When the Spokane Empire ceased operations after the 2017 season, head coach Adam Shackleford thought his 35-year streak of involvement in football was coming to an end.
He had held nearly every title – player, assistant coach, personnel director, offensive coordinator, head coach – but he wondered if it was time to stay on the sideline with his family firmly settled in Spokane.
Then came the phone call from longtime friend Matt Stoute, coach of the IFL’s Nebraska Danger, offering the offensive coordinator position. Shackleford wasn’t about to uproot his wife, Migdalia, from her job or sons Elijah and Caleb from their West Valley schools, so the debate was if he wanted to coach again and live in a Grand Island, Nebraska, hotel separated from his family.
“I talked to my wife about it and decided to give it 5 1/2 months and see what happens and where it might lead,” Shackleford said in a phone interview.
Shackleford and Pig Brown were elevated to co-head coaches when Stoute was dismissed in May. Shackleford’s center is Michael Boyefio, a former Empire player who teaches in Dallas and flies in for games.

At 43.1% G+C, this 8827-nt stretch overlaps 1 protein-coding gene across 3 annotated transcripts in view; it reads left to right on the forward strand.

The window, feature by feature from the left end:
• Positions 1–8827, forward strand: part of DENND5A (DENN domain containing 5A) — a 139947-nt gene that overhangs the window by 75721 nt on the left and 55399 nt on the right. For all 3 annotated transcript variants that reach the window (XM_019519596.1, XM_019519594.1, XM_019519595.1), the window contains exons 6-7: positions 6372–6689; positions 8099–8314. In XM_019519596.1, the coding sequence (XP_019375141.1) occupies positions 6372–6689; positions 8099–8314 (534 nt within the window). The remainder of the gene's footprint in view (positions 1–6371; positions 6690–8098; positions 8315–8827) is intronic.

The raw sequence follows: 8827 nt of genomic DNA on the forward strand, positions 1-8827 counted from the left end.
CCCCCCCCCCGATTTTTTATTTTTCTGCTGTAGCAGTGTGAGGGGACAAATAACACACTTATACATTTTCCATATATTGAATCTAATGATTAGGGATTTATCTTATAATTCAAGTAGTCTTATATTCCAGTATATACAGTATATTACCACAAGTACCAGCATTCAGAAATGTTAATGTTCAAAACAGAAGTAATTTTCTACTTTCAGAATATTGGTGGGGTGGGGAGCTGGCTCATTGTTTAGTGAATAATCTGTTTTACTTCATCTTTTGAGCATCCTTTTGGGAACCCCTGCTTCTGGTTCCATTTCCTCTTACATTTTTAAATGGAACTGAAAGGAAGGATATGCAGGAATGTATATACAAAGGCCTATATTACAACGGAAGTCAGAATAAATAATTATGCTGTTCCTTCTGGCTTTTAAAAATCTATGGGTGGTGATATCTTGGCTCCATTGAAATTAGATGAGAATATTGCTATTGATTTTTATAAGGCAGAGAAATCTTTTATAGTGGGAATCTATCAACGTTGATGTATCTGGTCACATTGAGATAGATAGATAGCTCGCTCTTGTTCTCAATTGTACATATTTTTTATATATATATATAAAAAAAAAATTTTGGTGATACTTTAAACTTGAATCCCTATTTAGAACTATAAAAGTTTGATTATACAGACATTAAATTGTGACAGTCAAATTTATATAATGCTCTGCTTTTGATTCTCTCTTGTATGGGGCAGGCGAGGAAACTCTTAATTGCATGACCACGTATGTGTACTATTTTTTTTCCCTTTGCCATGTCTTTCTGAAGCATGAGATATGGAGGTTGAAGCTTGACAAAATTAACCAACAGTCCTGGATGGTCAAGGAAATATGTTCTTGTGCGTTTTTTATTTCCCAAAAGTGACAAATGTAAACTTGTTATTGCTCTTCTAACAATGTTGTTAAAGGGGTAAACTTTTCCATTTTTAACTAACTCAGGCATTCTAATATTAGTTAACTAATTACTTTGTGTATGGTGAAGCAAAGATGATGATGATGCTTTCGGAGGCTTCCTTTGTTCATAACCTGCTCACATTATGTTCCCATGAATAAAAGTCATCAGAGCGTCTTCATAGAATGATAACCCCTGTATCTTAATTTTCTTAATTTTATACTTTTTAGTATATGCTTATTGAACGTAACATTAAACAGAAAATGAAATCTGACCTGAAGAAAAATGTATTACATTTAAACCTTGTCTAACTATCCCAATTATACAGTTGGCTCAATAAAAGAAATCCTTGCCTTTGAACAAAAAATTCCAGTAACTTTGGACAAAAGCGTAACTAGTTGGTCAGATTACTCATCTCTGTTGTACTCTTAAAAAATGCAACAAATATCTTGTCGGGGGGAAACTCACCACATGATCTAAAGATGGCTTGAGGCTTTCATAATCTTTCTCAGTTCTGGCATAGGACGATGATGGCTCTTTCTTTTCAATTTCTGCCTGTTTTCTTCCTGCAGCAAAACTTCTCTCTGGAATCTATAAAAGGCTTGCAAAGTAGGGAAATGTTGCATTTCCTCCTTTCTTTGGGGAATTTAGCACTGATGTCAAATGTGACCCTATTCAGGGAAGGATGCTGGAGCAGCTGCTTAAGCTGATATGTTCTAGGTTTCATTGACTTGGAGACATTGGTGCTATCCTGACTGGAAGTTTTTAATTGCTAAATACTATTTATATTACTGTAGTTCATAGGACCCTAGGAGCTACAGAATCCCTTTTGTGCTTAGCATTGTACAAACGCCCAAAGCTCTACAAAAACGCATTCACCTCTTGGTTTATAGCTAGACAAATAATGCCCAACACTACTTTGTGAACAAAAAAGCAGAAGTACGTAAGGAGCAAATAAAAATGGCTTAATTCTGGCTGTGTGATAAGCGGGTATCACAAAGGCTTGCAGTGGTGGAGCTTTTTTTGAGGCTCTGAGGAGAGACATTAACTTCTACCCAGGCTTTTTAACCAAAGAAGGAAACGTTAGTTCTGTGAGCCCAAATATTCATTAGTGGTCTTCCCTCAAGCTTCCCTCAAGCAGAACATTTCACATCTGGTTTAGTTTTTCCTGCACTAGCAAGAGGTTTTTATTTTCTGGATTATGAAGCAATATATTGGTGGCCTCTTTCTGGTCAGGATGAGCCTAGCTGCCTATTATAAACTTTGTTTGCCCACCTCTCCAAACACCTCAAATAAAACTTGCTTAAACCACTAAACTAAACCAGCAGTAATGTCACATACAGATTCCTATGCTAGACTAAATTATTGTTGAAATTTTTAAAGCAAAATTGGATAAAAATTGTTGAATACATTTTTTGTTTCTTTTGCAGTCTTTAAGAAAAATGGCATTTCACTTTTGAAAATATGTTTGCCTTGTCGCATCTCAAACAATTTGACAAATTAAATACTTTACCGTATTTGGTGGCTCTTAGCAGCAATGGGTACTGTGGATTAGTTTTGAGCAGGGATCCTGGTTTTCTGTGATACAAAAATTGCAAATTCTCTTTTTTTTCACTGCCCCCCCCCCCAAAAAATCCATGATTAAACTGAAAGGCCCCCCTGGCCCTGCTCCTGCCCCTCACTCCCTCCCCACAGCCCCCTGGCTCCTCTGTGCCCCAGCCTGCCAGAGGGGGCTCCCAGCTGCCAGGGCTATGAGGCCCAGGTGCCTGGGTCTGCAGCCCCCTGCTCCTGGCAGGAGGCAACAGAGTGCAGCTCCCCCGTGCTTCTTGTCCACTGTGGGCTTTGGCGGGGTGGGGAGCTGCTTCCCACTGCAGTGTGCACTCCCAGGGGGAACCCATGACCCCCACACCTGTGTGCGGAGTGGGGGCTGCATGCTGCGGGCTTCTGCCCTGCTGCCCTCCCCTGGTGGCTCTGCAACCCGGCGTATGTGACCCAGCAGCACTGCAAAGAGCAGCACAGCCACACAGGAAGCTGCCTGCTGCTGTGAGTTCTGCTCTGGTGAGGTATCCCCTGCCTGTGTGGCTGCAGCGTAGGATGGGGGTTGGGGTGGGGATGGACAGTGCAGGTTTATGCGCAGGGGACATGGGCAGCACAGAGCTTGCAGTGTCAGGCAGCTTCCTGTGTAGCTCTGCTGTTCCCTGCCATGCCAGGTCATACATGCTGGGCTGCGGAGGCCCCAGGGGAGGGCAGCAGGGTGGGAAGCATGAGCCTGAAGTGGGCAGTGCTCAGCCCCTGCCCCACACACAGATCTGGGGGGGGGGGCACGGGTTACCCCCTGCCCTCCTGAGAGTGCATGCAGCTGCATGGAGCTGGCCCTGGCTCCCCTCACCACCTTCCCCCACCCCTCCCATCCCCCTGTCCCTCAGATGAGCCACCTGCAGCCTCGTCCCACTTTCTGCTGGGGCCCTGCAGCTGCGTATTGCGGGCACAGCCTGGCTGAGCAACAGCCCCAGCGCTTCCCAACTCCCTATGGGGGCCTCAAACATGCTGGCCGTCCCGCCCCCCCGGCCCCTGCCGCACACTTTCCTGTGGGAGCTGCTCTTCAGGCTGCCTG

The Danger (4-10) made the four-team playoffs in the six-team IFL. They were eliminated by Iowa on Friday.
The sacrifice for continuing his coaching career has been seeing his family for just five days during a bye week. He missed his youngest son’s birthday and when he was named student of the month. Shackleford’s sons are involved with wrestling and soccer. Dad watches from afar via FaceTime.
“I always tell people FaceTime heals the mind but doesn’t heal the heart,” Shackleford said. “When Caleb is wrestling, I can hear my wife screaming in the background.”
Shackleford, 42, put down roots when he was hired as Shock head coach in 2007. He coached three seasons, winning one arenafootball2 title, but wasn’t retained when Spokane joined the AFL. Shackleford took over as head coach at IFL Tri-Cities while the family base remained in Spokane.
“I put a lot of miles on my vehicle those six years,” he said. “I’d try to get back to watch a baseball game. There were a lot of meetings at Subway in Ritzville near the gas station.”
Shackleford considers Spokane “the greatest job I had, a destination for any coach to get to.” He doesn’t know what his coaching future holds, but he knows Spokane will always be home.
“That’s not going to change,” Shackleford said.
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